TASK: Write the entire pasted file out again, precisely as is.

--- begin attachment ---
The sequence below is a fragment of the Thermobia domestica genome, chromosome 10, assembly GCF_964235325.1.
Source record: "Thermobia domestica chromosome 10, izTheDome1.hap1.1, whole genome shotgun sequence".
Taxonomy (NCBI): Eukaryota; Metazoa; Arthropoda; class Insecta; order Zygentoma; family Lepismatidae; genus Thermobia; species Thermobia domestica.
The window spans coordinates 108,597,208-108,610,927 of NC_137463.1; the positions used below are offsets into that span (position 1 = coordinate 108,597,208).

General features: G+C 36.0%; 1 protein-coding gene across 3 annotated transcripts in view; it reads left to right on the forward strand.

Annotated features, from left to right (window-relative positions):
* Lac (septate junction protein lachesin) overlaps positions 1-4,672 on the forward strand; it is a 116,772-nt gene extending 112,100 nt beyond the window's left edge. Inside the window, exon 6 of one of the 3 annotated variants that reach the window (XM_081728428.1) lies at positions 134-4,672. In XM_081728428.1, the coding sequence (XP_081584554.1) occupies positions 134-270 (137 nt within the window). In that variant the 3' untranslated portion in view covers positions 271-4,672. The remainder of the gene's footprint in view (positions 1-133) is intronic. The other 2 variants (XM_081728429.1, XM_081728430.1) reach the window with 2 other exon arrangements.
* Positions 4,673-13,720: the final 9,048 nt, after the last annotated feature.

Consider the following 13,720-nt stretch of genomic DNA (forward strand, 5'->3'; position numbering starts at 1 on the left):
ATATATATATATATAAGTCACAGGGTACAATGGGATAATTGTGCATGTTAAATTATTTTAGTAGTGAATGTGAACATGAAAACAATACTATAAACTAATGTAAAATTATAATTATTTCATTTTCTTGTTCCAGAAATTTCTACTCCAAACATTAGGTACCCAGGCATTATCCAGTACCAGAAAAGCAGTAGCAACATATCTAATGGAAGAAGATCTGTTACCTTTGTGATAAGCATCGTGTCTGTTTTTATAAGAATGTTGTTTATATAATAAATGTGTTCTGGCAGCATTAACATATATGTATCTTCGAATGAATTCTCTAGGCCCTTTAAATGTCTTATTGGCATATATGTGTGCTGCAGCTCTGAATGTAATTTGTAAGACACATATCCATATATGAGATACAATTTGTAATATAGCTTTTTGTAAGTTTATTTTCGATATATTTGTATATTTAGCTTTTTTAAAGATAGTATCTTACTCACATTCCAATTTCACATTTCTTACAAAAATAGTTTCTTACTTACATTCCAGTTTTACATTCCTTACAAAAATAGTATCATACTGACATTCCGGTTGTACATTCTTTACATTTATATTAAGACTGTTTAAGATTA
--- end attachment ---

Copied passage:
The sequence below is a fragment of the Thermobia domestica genome, chromosome 10, assembly GCF_964235325.1.
Source record: "Thermobia domestica chromosome 10, izTheDome1.hap1.1, whole genome shotgun sequence".
Taxonomy (NCBI): Eukaryota; Metazoa; Arthropoda; class Insecta; order Zygentoma; family Lepismatidae; genus Thermobia; species Thermobia domestica.
The window spans coordinates 108,597,208-108,610,927 of NC_137463.1; the positions used below are offsets into that span (position 1 = coordinate 108,597,208).

General features: G+C 36.0%; 1 protein-coding gene across 3 annotated transcripts in view; it reads left to right on the forward strand.

Annotated features, from left to right (window-relative positions):
* Lac (septate junction protein lachesin) overlaps positions 1-4,672 on the forward strand; it is a 116,772-nt gene extending 112,100 nt beyond the window's left edge. Inside the window, exon 6 of one of the 3 annotated variants that reach the window (XM_081728428.1) lies at positions 134-4,672. In XM_081728428.1, the coding sequence (XP_081584554.1) occupies positions 134-270 (137 nt within the window). In that variant the 3' untranslated portion in view covers positions 271-4,672. The remainder of the gene's footprint in view (positions 1-133) is intronic. The other 2 variants (XM_081728429.1, XM_081728430.1) reach the window with 2 other exon arrangements.
* Positions 4,673-13,720: the final 9,048 nt, after the last annotated feature.

Consider the following 13,720-nt stretch of genomic DNA (forward strand, 5'->3'; position numbering starts at 1 on the left):
ATATATATATATATAAGTCACAGGGTACAATGGGATAATTGTGCATGTTAAATTATTTTAGTAGTGAATGTGAACATGAAAACAATACTATAAACTAATGTAAAATTATAATTATTTCATTTTCTTGTTCCAGAAATTTCTACTCCAAACATTAGGTACCCAGGCATTATCCAGTACCAGAAAAGCAGTAGCAACATATCTAATGGAAGAAGATCTGTTACCTTTGTGATAAGCATCGTGTCTGTTTTTATAAGAATGTTGTTTATATAATAAATGTGTTCTGGCAGCATTAACATATATGTATCTTCGAATGAATTCTCTAGGCCCTTTAAATGTCTTATTGGCATATATGTGTGCTGCAGCTCTGAATGTAATTTGTAAGACACATATCCATATATGAGATACAATTTGTAATATAGCTTTTTGTAAGTTTATTTTCGATATATTTGTATATTTAGCTTTTTTAAAGATAGTATCTTACTCACATTCCAATTTCACATTTCTTACAAAAATAGTTTCTTACTTACATTCCAGTTTTACATTCCTTACAAAAATAGTATCATACTGACATTCCGGTTGTACATTCTTTACATTTATATTAAGACTGTTTAAGATTA